Web Critique Week: TheNextWeb.com

Web Critiques is a take on examining a current piece of web art and breaking it down. We show off the good, the bad, dos and dont’s, why and how it works (or doesn’t), and the list goes on. This week we’re going all out and doing a Web Critique a day—second on the list is TheNextWeb.com

As always, careful consideration goes into breaking down a blog’s infrastructure. While we were careful in looking at Mashable, many of the same rules apply for TheNextWeb—how is content arranged, is it distracting, how are the ads, and perhaps most importantly, how well does the blog keep your intention both through content and design.

Function and Style

I wanted to start off by talking a little bit about TNW’s style and then move into their homepage, because I want to put emphasis on their style. TNW takes a much more bold approach to their style—I love the orange, blacks, and off grays. Contrary to Mashable, TNW pushes a brand that is original and is seemingly, without trends (despite the minor ribbon effect in the logo). There is a distinct feeling of being aware of the site that does not fall flat on generic branding for sake of being safe. The strong statement of the logo helps users know where they are and builds familiarity; while many blogs place their logos in these same spots, the contrast to the rest of the content is not the same—it smells like confidence and I love it.

What else makes this powerful? When we think about guiding user eye, or navigating our customers around our website, it can be easy to over look the simple contrast of white and dark colors and what they might do. Here, the stark contrast of the dark gray as part of the header fixates us on the homepage, feature articles, and logo, further strengthening their brand.

Chad’s Take

At first glance, TNW is bold, clean and gets straight to the point; the large orange logo works nicely on the dark background. The top portion of the site is clean and offers easy ways to popular articles, minmal advertising banners and a content feed—some of the most relevant content.

Homepage

We establish in every blog critique that these blogs are about ROI (return on interest) and life revolves around traffic stats; these blog types are SEO and conversion junkies. TNW takes an approach that subtly, and barely, shows off their ads in favor of showcasing lots and lots of content. A bold statement that is held up by their faith in their quality writers and content developers. I can really appreciate this as a customer and find navigating the homepage a breeze and a pleasure. The articles aren’t hidden, nor are they a secret. I can navigate categories, by location, search, or see what’s popular—all without being distracted.

More importantly, our eyes falls down from the logo to the content, right to the popular posts, then back out through the feature articles to the logo. A brilliant move to keep us looking for articles and reinforcing their brand; that’s why they are the TNW. The name is becoming synonymous with their presentation.

Details, details, details

Their detail pages don’t stray too far from their formula of the homepage. That’s not a bad thing at all, but I feel like because of this, they miss some moments where they could add emphasis to a post’s point. It is rather difficult trying to distinguish one page from the next and eventually becomes confusing if you have multiple pages up. There needs to be a more clear distinction of content. They also lack the social media bar we saw on Mashable’s detail pages that I thought was incredibly important and useful; a very easy way to sell a page to other folks. With that said, it is still easy to read the content and navigate to the comments without disruption, which is easily the most important part of the page.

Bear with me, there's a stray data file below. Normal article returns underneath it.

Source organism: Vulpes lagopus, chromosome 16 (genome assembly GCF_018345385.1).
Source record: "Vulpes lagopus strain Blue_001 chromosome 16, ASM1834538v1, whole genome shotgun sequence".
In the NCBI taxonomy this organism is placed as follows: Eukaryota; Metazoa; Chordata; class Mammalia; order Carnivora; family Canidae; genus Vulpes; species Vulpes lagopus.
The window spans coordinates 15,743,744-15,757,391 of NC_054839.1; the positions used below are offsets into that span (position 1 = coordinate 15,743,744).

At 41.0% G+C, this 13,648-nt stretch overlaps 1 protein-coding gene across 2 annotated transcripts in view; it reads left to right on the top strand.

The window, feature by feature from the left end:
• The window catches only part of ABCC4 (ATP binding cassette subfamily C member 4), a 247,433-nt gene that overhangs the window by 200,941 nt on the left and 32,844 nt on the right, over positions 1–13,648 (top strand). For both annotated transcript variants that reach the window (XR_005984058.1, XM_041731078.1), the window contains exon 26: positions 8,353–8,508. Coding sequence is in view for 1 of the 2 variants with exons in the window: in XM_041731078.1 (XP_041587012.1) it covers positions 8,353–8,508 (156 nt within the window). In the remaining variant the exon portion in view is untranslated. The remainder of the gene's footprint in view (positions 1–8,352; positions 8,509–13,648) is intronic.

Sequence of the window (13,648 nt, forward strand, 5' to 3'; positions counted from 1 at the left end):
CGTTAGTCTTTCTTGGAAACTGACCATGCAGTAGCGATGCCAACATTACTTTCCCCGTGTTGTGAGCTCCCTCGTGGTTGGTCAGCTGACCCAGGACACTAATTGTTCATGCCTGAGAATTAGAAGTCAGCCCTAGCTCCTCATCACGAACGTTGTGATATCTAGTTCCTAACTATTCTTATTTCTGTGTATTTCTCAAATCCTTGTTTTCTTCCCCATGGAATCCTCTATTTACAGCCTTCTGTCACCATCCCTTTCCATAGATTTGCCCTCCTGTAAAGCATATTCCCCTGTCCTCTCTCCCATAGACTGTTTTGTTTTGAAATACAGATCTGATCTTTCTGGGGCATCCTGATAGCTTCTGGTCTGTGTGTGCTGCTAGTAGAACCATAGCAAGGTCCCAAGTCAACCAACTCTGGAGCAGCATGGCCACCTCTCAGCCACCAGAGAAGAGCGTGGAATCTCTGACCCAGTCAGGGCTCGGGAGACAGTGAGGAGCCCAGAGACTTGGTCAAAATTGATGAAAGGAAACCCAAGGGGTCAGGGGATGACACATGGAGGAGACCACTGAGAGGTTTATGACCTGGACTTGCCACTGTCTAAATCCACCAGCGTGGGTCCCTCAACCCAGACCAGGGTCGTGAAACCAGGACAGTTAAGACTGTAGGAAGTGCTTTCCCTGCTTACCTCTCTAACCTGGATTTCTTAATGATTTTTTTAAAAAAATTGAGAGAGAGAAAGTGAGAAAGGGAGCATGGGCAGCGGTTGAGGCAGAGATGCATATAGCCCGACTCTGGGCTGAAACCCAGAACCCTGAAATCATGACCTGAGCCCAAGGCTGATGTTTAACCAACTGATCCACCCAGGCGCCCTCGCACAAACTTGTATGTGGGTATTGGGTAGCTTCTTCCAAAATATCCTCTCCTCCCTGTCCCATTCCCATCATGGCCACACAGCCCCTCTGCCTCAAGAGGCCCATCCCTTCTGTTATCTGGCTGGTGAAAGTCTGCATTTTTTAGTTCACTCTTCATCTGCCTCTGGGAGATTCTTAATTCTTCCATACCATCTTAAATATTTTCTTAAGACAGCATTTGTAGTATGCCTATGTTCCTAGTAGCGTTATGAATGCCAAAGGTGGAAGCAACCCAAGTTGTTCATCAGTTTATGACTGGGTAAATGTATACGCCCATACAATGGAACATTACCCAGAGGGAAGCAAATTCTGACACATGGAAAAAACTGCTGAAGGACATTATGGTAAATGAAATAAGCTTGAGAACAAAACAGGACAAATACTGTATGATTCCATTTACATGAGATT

It is easy to see how it can be confusing to find where one page ends and another begins. While TNW does a great job of consistency, it is perhaps a bit too much. More time should be spent on distinguishing these post detail pages so that the user does not get overwhelmed or feel lost.

Chad’s Take

As Mike noted above, the post detail pages are clean and simple. I disagree with Mike, however, on the topic and think the consistency is well deserved; I prefer the simple easy post details! I am a big fan of the post UI details you can find on the left, the mac’esq home, arrows and channel sidebar really fit nicely with the site and add some great functionality.

Oh My! What big footer you have!

TNW’s footer is huge. Huge and beautiful. While I am partial to footers that have a clear “sitemap” of some navigation options and other misc info you wouldn’t otherwise put in the nav, TNW’s footer looks really nice. They have chosen to show their partners, which add a nice contrast with their logos, and they reinforce the current featured articles. This is a good idea to get you to revisit or visit some new content you may have missed scrolling or if you landed on a post detail page. Otherwise, I do prefer more content on the footers for when we are looking for specific information. It just makes it easy.

You Turn

The idea here is to take real world examples and explain what we think were the design decisions and share those thoughts. This is a great way for novice and veteran designers to find things to debate and hopefully learn from. We are showcasing the Inspiredology Web Critiques this week by taking some big names and breaking them down, one day at a time.

We also want to encourage user submissions—break down a fan’s portfolio or website—submit it and we’ll take a look. Recommendations or suggestions just send us a tweet @inspiredology,@thejellymon, or email me.